Produce and Floral Procurement Manager
Albertsons Companies: Boise, ID

Years in Produce:

Age: 34

Personal Information:

Married; Three children

Hobbies: Football; cooking; spending time with family

Motto in life: Family first, the rest will follow

Work History: In 17 years, Foster has worked his way up from a retail produce clerk to senior buyer for Albertsons. He is known for his outstanding dedication to the business and for his unwavering commitment to get the job done regardless of time of day. Foster began working for Albertsons as a retail produce clerk in 2001. After graduating from the University of Oregon, he was promoted to produce department specialist for Albertsons in 2008 (basically an assistant buyer role in procurement). He then took on a store merchandising role for Albertsons as a produce manager as well as grocery manager during Albertsons centralization period and worked as a merchandiser until 2011 for Albertsons in various stores throughout the state. He had a two-year gap from the produce industry when he worked in other fields at a utility company and ice cream manufacturing company until he was brought back to Albertsons during the decentralization period in 2013 as a produce buyer. Since then, he has been promoted to senior buyer for the Portland division, and now acts as produce and floral procurement manager for the Portland division.

Questions & Answers:

Q: How did you begin working in produce?

I started as a retail clerk for Albertsons when I was 18 years old. I enjoyed merchandising, and the seasonality of the produce department. It was a great job to have while I worked my way through college. Albertsons allowed me the flexibility in my schedule to obtain my degree, but also to advance my career in the retail industry.

Q: What do you know now you wish you knew when you first started your career?

I wish I would have realized all the steps and processes it takes to get produce from the supplier to the end user. There are so many people working in harmony together to get produce all over the globe. I don’t think anyone can truly understand the produce industry unless you live and work it every day.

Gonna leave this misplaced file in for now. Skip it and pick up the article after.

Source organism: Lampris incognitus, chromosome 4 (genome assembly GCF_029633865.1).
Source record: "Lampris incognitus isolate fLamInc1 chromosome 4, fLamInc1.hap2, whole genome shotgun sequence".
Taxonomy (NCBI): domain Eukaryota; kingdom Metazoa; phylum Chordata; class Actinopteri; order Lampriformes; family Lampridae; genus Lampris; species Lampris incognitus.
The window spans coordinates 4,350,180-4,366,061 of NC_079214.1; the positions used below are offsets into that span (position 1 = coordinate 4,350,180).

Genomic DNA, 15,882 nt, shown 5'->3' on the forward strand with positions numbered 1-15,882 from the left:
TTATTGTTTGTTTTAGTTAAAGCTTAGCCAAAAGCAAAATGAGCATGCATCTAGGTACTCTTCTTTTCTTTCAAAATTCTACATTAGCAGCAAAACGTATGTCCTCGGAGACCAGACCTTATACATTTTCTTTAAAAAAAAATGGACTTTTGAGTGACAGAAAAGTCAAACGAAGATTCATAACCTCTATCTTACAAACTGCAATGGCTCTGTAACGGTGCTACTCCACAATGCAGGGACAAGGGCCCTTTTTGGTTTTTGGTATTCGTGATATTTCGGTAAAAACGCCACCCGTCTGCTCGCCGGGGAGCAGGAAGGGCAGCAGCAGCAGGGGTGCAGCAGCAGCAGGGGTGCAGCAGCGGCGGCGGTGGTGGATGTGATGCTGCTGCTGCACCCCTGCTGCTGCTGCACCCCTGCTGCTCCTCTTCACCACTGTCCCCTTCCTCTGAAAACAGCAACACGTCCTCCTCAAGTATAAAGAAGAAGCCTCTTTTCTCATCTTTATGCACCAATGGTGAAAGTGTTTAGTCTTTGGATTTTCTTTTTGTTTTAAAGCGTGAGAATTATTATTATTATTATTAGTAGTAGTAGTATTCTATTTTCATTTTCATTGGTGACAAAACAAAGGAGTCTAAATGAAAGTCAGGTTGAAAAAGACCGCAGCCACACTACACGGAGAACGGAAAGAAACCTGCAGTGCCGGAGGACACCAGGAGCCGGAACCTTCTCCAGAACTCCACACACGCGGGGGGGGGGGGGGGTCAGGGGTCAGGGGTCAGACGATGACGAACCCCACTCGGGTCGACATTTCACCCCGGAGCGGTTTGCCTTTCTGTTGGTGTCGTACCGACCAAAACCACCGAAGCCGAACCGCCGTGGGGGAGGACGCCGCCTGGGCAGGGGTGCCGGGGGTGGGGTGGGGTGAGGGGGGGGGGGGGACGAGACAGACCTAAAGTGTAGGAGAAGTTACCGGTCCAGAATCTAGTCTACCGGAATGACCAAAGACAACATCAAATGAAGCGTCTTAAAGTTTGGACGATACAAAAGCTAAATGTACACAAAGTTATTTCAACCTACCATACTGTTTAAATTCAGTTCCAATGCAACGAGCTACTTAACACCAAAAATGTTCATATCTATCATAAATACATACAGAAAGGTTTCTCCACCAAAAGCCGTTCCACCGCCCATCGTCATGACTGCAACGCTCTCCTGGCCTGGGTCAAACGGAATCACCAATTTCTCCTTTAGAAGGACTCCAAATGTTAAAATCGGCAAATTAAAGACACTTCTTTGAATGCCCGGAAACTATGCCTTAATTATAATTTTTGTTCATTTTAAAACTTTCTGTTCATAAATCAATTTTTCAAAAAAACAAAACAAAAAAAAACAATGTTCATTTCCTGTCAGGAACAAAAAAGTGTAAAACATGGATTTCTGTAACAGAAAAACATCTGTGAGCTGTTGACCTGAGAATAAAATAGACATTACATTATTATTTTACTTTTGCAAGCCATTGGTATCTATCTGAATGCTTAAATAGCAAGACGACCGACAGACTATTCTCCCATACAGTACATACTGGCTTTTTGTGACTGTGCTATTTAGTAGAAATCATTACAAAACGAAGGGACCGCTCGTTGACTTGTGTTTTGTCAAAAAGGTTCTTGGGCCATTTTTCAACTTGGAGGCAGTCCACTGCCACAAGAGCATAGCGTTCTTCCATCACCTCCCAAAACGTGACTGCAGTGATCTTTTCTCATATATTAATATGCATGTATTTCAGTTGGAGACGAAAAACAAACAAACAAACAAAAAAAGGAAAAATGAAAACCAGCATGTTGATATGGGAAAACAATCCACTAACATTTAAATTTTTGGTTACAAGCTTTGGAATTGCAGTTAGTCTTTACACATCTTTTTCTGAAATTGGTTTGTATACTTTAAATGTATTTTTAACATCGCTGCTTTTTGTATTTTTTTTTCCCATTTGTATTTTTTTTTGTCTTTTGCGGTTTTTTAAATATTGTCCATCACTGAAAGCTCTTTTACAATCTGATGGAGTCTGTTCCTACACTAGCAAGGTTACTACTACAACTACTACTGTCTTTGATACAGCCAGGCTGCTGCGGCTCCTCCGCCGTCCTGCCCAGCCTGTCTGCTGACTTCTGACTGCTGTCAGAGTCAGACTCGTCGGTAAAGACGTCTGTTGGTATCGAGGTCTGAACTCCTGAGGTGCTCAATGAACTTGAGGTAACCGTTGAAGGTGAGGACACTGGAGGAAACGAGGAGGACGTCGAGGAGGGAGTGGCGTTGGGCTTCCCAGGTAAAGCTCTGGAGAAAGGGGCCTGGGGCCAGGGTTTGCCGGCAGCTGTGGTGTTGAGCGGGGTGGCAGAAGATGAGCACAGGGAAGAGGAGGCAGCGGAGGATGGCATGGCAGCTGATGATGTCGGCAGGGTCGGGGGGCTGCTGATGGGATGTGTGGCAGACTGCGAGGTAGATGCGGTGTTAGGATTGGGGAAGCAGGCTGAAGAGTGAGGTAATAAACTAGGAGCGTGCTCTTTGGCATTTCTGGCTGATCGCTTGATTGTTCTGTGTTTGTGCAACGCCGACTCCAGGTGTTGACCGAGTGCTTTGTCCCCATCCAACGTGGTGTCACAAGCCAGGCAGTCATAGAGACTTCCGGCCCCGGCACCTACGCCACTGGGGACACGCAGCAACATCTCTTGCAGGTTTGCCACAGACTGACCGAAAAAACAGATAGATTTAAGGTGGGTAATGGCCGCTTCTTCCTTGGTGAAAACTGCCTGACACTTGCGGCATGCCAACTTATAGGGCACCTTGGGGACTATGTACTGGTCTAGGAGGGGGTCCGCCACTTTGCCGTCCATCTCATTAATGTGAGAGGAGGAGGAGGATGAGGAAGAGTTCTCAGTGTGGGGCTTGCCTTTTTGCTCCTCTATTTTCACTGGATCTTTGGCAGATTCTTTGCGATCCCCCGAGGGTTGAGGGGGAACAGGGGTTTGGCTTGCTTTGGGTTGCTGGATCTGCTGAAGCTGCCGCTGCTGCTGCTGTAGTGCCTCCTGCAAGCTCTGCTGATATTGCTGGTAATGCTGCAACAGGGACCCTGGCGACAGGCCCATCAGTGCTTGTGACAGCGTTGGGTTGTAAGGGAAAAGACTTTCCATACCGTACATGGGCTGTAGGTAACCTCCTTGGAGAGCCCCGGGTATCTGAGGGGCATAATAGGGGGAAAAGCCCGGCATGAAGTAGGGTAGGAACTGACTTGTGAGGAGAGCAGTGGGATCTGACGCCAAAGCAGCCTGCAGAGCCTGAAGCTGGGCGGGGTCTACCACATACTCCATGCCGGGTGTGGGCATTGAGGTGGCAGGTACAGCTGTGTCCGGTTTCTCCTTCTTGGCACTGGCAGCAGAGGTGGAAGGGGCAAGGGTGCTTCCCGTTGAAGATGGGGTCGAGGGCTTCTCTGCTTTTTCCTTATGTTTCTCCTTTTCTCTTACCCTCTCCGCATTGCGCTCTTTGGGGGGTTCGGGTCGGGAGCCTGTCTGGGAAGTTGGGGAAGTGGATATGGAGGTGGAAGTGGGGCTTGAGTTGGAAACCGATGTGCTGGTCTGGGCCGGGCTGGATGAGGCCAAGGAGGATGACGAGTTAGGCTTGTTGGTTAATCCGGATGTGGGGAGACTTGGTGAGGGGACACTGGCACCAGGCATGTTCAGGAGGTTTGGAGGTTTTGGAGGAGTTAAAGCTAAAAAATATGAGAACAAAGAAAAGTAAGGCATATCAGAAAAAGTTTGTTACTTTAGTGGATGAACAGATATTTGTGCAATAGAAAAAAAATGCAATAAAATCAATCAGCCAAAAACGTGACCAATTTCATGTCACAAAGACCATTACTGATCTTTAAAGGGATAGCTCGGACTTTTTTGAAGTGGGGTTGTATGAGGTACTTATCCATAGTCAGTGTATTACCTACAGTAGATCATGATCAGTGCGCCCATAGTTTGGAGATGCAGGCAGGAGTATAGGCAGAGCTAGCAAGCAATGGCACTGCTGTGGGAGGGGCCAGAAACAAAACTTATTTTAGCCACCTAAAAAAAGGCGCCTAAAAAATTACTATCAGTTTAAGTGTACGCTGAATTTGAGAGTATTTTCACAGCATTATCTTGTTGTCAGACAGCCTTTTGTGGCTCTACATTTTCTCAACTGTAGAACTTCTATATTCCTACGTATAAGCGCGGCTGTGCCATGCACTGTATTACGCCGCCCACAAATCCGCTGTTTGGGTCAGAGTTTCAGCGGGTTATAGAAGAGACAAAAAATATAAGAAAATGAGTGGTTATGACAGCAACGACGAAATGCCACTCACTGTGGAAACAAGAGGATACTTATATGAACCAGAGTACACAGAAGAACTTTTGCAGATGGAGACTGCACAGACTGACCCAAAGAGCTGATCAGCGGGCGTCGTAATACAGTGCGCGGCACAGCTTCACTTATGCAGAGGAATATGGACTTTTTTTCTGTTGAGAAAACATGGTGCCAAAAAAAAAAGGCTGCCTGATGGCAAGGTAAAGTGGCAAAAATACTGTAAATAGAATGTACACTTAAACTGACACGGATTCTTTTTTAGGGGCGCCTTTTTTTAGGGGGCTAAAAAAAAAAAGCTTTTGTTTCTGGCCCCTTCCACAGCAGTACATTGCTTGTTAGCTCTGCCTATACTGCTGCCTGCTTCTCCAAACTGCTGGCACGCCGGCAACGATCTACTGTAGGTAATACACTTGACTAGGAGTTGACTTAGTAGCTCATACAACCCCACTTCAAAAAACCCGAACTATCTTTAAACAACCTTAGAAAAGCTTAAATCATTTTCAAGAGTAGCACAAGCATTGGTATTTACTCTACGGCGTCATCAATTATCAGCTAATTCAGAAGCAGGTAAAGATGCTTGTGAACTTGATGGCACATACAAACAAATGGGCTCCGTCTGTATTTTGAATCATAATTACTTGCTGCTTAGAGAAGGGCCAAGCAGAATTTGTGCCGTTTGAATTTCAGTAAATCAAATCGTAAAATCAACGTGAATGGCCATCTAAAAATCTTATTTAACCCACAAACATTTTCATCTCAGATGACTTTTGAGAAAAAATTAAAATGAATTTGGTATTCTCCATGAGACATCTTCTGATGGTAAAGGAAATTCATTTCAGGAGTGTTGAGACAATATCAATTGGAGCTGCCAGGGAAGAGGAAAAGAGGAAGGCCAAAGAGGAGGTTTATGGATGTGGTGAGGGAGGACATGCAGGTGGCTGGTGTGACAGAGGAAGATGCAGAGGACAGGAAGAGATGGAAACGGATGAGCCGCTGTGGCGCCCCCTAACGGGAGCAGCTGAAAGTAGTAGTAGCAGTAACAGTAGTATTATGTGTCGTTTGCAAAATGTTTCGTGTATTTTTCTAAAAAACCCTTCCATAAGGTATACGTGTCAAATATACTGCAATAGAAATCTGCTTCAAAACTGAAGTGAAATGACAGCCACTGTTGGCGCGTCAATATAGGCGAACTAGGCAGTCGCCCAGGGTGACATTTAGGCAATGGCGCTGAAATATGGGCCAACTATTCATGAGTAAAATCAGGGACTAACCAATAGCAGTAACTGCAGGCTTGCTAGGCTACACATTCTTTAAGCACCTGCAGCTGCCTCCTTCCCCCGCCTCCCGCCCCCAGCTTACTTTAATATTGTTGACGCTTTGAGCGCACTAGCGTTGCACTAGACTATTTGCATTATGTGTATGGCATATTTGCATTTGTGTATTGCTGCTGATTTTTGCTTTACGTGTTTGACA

Q: What industry improvements would you like to see?

We all rely on technology to perform our daily jobs, but the one true thing about our business in produce is that it’s still centered on partnerships. It feels like too many of these interactions are being lost due to lack of personal connection in our industry. Instead of talking face to face, or on the phone, we settle for mass group emails.

Q: What was the “aha” moment when you knew produce was the industry for you?

The day-to-day change and rush of the industry is what hooked me. I love the chase of commodities when they are tight, and being able to work partnerships to do the best for my organization.

Q: What is the most critical “hot button” issue facing the industry in the next decade?

The strict rules on logistics as well as growing practices seem to constantly be changing how we operate. Many of the smaller vendors cannot compete with large-scale operators due to the cost of operating under new guidelines. As we have seen in the retail world with mergers and acquisitions, I think more suppliers and logistic companies will follow the same path to help mitigate rising costs.

Q: What has shocked or surprised you about the produce industry?

I was very surprised to see how many people have family legacies. I love when I meet someone and they tell me how their parents, grandparents, or relative worked in the industry prior to them. It’s amazing how many connections between generations there are in our industry. It brings me back to why I love this industry because of relationships that have lasted through the years throughout the multiple segments.